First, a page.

Cooking the Books: A Catered Book Club Murder by Isis Crawford

The 16th installment of the Mystery with Recipes series finds the intrepid Simmons sisters wondering why a regular customer has forgotten to pick up her long-standing monthly order. Margo Hemsley is the kind of person who isn’t just punctual, she’s habitually early. Every month for the past five years, she’s ordered the same few items to bring to the Longely Mystery Book Club meeting. When she doesn’t show up at Bernie and Libby’s cafe and doesn’t answer her phone either, the sisters decide to give another member of the book club a call only to discover that Margo has gone missing.

The LMBC has perhaps been reading too many mystery novels, as after a quick visit to Margo’s seemingly undisturbed home, they conclude that something terrible must have happened to her. The police are, of course, more skeptical as there’s no evidence to suggest anything beyond Margo deciding to just take off for a while. The book club, being made up mostly of affluent artists, dealers, and others in the industry, decides to pool together funds and hire the Simmons to look into what they’re sure is foul play.

Being inveterate snoops, Bernie and Libby are happy to accept, especially with a fee on the table. Their investigations lead not only to Margo’s body but to secrets the members of the LMBC probably wouldn’t want exposed to the public. But could any of those secrets be enough to kill for, especially when the victim is someone they called a friend? Bernie and Libby must race to find out before the body count increases.

I far preferred this novel to its immediate predecessor, as it featured the sisters’ sassy wit and questionable tactics well-balanced with their father’s more methodical use of his former professional contacts. I felt like the last book relied too much on retired police chief Simon to figure things out while his daughters heedlessly threw themselves into peril. A Catered Book Club Murder felt far more tempered by reality. It was also easier to differentiate between the sisters in this novel, though I must say I admire Libby’s patience with the breathtakingly reckless Bernie—not that Bernie’s leaps of faith aren’t sometimes justified!

As promised by the series title, this volume included three recipes, all for baked goods. I decided to try out this one:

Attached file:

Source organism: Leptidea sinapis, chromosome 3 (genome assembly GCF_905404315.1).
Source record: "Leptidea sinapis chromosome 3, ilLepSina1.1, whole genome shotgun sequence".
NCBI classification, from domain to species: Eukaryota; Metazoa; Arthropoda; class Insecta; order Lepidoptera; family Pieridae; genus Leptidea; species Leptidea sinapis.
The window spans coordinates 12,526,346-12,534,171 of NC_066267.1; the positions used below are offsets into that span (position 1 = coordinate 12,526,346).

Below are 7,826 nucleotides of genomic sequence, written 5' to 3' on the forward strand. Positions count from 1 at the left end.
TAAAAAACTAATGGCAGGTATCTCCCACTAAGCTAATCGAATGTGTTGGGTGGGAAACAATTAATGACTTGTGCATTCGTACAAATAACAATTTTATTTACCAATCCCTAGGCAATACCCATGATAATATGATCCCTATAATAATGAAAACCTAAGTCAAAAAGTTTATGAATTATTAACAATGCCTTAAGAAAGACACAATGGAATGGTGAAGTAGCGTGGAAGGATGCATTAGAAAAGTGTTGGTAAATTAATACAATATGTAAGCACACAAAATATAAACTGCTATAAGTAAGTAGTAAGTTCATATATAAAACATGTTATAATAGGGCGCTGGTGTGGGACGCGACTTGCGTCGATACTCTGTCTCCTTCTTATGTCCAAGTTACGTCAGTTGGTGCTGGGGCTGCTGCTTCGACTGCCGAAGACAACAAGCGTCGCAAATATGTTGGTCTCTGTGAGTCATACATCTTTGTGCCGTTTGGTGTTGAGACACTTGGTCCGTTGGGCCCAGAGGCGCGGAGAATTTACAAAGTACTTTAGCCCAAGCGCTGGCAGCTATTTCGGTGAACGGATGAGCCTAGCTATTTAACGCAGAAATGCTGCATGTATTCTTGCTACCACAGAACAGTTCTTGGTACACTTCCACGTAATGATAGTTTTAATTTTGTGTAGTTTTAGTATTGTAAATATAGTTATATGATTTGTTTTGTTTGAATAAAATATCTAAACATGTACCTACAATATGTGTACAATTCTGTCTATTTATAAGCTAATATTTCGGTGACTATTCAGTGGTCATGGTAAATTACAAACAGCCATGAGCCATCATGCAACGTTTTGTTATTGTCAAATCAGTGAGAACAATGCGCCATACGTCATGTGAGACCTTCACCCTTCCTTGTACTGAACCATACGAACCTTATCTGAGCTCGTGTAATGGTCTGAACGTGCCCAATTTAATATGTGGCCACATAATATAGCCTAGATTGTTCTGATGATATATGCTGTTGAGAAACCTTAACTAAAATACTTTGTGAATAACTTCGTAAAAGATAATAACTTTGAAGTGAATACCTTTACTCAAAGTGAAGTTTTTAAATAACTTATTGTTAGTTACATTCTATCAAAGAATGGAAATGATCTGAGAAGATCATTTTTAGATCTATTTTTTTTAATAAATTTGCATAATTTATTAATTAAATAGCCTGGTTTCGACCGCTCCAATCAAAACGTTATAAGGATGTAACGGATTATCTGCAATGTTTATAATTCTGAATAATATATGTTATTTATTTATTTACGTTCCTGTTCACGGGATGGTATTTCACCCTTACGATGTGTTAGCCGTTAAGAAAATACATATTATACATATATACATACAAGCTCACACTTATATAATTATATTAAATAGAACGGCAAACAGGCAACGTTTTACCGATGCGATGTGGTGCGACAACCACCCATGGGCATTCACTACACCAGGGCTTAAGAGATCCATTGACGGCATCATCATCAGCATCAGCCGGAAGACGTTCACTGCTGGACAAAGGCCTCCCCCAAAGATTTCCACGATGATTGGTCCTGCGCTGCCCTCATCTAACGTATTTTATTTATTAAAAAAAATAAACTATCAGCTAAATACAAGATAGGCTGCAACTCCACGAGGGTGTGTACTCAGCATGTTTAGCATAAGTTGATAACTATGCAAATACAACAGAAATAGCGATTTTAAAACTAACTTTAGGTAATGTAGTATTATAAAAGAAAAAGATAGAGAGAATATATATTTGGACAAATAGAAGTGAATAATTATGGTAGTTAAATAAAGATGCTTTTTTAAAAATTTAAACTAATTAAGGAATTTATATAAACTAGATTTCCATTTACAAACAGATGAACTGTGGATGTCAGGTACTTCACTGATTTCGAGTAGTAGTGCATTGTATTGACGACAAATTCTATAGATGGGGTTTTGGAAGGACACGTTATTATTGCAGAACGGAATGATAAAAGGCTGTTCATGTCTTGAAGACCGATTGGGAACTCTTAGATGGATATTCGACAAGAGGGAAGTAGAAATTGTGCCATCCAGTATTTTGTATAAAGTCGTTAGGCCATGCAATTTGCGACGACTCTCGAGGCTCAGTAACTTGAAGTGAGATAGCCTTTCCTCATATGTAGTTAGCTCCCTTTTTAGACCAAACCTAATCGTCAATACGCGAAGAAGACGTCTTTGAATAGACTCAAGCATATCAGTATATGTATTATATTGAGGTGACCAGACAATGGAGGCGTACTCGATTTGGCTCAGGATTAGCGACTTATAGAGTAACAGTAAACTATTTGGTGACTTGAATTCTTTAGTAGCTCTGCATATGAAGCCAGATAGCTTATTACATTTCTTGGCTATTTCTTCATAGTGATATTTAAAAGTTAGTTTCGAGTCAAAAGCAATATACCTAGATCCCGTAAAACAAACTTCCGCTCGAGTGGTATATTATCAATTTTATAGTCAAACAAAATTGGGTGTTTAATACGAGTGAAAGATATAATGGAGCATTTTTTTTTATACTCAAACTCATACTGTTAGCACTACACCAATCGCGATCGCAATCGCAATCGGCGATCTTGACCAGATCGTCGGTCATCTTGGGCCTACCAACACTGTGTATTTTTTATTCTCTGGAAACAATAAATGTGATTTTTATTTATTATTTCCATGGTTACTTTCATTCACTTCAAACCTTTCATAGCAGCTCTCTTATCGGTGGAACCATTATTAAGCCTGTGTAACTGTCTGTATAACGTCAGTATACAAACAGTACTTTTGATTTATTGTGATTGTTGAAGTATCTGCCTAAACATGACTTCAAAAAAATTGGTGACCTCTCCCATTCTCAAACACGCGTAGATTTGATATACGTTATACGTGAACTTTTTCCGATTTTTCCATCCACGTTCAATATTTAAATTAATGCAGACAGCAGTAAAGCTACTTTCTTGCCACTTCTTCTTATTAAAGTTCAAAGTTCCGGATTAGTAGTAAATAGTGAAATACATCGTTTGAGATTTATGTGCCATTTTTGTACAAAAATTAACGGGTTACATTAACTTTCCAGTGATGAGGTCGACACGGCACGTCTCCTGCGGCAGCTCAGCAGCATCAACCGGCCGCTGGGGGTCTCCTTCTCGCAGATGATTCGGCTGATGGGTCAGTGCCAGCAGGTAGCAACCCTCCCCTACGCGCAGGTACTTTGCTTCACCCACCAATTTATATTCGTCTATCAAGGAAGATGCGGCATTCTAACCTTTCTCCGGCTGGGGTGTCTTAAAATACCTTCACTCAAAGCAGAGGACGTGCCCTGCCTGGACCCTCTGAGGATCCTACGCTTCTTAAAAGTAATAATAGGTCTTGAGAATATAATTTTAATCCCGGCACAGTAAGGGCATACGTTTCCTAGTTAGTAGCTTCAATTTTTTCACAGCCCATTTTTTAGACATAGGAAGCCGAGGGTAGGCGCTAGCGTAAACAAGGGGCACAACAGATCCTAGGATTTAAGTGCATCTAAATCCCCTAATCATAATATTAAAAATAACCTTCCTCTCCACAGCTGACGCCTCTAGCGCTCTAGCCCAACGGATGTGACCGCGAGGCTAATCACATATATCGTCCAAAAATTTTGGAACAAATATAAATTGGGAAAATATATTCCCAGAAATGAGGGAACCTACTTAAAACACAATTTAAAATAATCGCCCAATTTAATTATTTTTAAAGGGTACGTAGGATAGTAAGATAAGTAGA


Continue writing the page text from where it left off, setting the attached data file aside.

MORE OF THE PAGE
Orange-Cardamom Morning Muffins

Ingredients

2 cups unbleached all-purpose flour

⅔ cup sugar

2 tsp baking powder

½ tsp baking soda

Pinch of salt

3.4 stick of butter

Grated zest of 1 orange and 1 Tbs juice

1 tsp cardamom seeds, divided in half

⅔ cup Greek yogurt or buttermilk

2 large eggs

1 1/2 tsp vanilla extract

1 cup semi-sweet chocolate chips (optional)

1 Tbs brown sugar

½ cup walnuts (optional)

Instructions

Preheat oven to 400° F, and place oven rack in center. Grease 12-cup muffin tin. Sift together dry ingredients.

Melt butter with orange juice and orange zest, then add ½ teaspoon cardamom.

Take butter off stove, and slowly add yogurt.

Let sit for a couple of minutes, then transfer to medium-size bowl and add eggs and vanilla.

Make a well in the middle of dry ingredients, and slowly add wet ones, using spatula and mixing just until everything is combined.

Add nuts and chocolate chips, if using. Pour batter into tin, then mix brown sugar and ½ teaspoon cardamom together and sprinkle on top of muffins. Bake for 18-20 minutes or until tester comes out clean.

Cool in pan for five minutes, then turn out onto rack to finish cooling.

Unsurprisingly, I skipped the nuts but also decided to use chocolate chips in only half the muffins, leaving the orange and cardamom flavors to shine through in the other half. Both versions are good, though I wound up preferring the chocolate version a wee bit more. A little cardamom goes a long way when using seeds, so don’t be a maximalist like I was and sprinkle generously: half a teaspoon was exactly enough, I felt. These muffins also fall on the dry side. They were perfectly baked at 18 minutes even in my cool running oven, and while they were delicious in the first 24 hours after baking, their lack of moistness meant that their shelf life was definitely more limited than that of less dry baked goods. It was definitely an adventurous flavor pairing, however, and one I’ll make again.

Next week, we head south a short way for more baked goods while investigating the death of an unpopular schoolteacher. Do join me!

See alsoCooking the Books: Fishing for Trouble by Elizabeth Logan

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